My Experiences of Trip Interruptions & Cancellations:
Experience #1: Chicago
It started off when I received the disappointing email on March 8th (2 hours after I finished packing) that my first conference was cancelled. I took this news hard as it was my opportunity to present at a national conference on a topic that I am passionate about. Although I was willing to travel at that point since the virus had not spread the way it has now, I also knew deep down it was best.
Although my conference was cancelled, my flight was not. I was tempted to just buy my own ticket to Chicago and spend a long weekend since I had already booked a separate hotel, purchased tickets to events, and had plans to reunite with a friend. My mom told me to take several seats (not exactly in those words haha) and so...I did.
My school called to cancel my flight through United Airlines, hotel, and conference registration for the first part of the trip. My school was able to easily cancel the hotel and conference registration since the College Board cancelled. However, my school was not able to get a refund for the flight. Instead, they granted a flight credit under my name for one year under the date. I guess there is more reason for me to go to a conference within the next year.
In regards to my personal plans, I was very concerned because I booked a non-refundable “Hot Rate” hotel room through Hotwire. Patience came through here. I called Hotwire’s Customer Service, which put me on hold while I was at work. Politely, I acknowledged that I was asking for a refund for a hotel that I know typically is not refunded. However, my conference was cancelled and I had no control over that. I was able to find someone who then called the hotel directly. The hotel agreed to grant me a refund, so Hotwire proceeded with the refund. Politely, I thanked the customer service agent extensively for helping a sista out!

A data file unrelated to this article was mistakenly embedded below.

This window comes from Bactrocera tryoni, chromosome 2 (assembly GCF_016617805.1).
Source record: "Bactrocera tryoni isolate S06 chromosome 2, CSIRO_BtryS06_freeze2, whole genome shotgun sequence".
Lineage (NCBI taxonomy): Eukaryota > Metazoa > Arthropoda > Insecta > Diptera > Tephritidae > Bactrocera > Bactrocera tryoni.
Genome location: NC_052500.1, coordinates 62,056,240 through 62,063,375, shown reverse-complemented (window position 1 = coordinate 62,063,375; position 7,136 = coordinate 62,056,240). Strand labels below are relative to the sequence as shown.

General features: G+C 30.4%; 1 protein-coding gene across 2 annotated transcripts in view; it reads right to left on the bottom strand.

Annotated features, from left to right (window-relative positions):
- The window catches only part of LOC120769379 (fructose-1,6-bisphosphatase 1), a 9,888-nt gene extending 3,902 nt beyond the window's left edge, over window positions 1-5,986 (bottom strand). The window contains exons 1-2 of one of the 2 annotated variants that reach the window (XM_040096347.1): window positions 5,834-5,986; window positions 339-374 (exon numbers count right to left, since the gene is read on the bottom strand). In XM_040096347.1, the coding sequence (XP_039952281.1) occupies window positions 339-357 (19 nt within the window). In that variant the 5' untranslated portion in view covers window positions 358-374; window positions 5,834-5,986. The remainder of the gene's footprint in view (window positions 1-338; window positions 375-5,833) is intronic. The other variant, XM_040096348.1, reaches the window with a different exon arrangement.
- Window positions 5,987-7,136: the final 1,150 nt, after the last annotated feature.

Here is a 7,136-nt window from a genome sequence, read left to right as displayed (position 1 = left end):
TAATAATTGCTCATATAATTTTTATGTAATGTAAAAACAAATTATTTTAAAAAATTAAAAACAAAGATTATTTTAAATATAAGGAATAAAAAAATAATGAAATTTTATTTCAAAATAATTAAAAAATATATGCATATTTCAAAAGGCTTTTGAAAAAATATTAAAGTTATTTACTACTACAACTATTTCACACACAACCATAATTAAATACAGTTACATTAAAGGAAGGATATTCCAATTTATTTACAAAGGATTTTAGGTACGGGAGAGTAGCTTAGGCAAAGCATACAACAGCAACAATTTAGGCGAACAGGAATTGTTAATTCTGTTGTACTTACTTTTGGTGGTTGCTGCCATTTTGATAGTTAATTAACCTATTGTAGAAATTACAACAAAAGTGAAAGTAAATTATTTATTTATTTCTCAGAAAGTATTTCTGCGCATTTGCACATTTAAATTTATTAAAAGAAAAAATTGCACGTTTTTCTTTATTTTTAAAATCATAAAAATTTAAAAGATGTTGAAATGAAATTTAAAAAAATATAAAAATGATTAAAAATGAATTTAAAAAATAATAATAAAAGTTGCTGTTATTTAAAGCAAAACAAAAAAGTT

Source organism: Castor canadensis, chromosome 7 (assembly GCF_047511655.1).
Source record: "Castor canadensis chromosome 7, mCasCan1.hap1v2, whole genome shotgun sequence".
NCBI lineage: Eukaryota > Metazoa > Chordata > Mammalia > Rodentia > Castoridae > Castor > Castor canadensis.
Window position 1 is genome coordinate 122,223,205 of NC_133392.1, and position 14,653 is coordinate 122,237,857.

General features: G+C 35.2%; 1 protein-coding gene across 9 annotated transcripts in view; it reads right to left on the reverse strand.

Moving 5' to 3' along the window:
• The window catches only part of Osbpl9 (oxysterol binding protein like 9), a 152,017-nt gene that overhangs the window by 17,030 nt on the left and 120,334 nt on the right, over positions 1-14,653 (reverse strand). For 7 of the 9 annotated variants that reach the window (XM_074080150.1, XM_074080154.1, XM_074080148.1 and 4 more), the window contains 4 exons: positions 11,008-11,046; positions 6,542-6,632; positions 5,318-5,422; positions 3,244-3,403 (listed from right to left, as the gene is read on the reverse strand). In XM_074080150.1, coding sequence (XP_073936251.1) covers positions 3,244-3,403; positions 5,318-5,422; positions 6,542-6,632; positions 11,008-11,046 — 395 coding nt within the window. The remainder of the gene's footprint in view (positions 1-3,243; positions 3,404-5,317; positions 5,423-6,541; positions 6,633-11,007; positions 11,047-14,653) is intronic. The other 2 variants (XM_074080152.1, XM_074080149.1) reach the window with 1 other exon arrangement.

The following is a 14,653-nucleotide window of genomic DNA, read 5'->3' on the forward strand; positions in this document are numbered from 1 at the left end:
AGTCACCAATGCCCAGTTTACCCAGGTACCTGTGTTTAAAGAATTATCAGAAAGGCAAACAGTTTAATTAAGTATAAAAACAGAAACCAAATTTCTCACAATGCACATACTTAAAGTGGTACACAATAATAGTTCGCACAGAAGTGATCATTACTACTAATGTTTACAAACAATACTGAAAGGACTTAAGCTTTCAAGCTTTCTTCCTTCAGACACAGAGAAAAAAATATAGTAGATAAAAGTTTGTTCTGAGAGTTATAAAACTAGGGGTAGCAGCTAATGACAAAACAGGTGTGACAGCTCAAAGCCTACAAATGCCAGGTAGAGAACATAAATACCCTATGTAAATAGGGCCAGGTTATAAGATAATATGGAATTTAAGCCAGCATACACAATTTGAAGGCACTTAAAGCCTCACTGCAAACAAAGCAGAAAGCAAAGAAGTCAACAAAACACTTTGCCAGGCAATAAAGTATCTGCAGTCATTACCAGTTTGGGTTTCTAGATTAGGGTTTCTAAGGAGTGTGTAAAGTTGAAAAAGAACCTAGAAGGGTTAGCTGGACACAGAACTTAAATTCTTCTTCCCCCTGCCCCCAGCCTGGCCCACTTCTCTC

Unfortunately, I was unable to get a refund for the theater show and Jazz ticket I purchased. The theater told me over the phone that they do not grant refunds so I offered the extra ticket to my friend, in an effort to be cooperative about the situation. For the jazz ticket, I received no answer after contacting the organizer through EventBrite. I may try through my travel insurance.
I hope I am granted the opportunity to speak at next year’s conference. I also want to at least make a leisure trip to Chicago sooner rather than later (at this point, within a year).
Verdict: Trip Cancelled.
End Gains & Losses: $224.20 in refunds. $88 in lost money. $282.80 in Credit.
Experience #2: Indianapolis
The same day that I received notice about my conference in Chicago was the same day that I received notice about another educator conference: the Milken Educator Conference. 2 losses in 1 day. I knew this was coming if a national conference had cancelled.
Fortunately, this was a conference that was fully paid for, so I had not lost any money on my end aside from hope and excitement. Of course, I had plans to explore while there, but I had not booked any events ahead of time. I hope this conference is rescheduled and not cancelled, as I am looking forward to meeting the other Milken Educator Award Winners!
Verdict: Trip Cancelled.
End Gains & Losses: $0 lost or gained